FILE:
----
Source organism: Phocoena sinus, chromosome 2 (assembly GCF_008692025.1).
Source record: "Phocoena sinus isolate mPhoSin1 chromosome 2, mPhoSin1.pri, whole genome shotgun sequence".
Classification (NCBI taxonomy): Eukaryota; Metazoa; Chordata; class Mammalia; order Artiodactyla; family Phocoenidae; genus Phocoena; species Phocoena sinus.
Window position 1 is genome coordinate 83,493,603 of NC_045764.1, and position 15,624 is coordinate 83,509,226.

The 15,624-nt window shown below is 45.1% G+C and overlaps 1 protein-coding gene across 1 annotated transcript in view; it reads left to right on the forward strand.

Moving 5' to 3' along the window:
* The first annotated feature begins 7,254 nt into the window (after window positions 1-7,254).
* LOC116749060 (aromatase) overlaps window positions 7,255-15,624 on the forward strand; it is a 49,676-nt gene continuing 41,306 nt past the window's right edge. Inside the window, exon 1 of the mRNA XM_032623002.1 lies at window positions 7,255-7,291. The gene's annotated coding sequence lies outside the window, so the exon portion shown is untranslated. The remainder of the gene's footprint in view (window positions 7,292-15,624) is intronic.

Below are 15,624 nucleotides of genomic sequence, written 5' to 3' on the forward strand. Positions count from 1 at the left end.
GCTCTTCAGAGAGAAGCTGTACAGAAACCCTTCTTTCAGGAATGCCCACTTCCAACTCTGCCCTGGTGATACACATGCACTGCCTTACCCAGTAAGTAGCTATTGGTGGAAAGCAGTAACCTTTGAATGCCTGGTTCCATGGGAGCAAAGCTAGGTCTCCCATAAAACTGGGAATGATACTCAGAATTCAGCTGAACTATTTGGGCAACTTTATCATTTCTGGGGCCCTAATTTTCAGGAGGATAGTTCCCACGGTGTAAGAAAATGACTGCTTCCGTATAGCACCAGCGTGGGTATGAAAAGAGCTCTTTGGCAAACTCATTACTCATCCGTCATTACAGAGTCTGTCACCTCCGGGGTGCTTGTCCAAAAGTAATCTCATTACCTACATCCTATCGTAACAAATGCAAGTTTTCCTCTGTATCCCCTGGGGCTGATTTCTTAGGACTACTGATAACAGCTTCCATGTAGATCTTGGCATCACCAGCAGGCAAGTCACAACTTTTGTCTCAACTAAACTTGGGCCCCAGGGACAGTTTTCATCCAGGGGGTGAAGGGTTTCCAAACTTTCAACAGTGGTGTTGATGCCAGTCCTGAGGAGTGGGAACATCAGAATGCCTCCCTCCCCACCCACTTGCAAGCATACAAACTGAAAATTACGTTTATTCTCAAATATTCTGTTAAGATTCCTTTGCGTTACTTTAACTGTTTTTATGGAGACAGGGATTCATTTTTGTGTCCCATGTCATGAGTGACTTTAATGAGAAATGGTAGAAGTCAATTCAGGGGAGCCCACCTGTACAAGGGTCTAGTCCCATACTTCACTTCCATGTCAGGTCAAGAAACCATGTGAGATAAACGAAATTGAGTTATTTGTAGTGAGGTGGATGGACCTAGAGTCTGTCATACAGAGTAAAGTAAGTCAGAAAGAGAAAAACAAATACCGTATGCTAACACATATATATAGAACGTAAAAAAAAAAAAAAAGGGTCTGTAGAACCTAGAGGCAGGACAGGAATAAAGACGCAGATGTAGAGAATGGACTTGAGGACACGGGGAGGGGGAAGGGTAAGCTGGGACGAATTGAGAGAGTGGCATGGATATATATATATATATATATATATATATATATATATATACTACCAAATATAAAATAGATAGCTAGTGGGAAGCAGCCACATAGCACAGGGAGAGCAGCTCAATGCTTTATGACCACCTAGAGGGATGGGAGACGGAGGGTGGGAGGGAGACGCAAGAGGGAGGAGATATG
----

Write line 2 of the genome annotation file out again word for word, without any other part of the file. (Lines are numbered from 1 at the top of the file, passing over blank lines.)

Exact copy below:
Source record: "Phocoena sinus isolate mPhoSin1 chromosome 2, mPhoSin1.pri, whole genome shotgun sequence".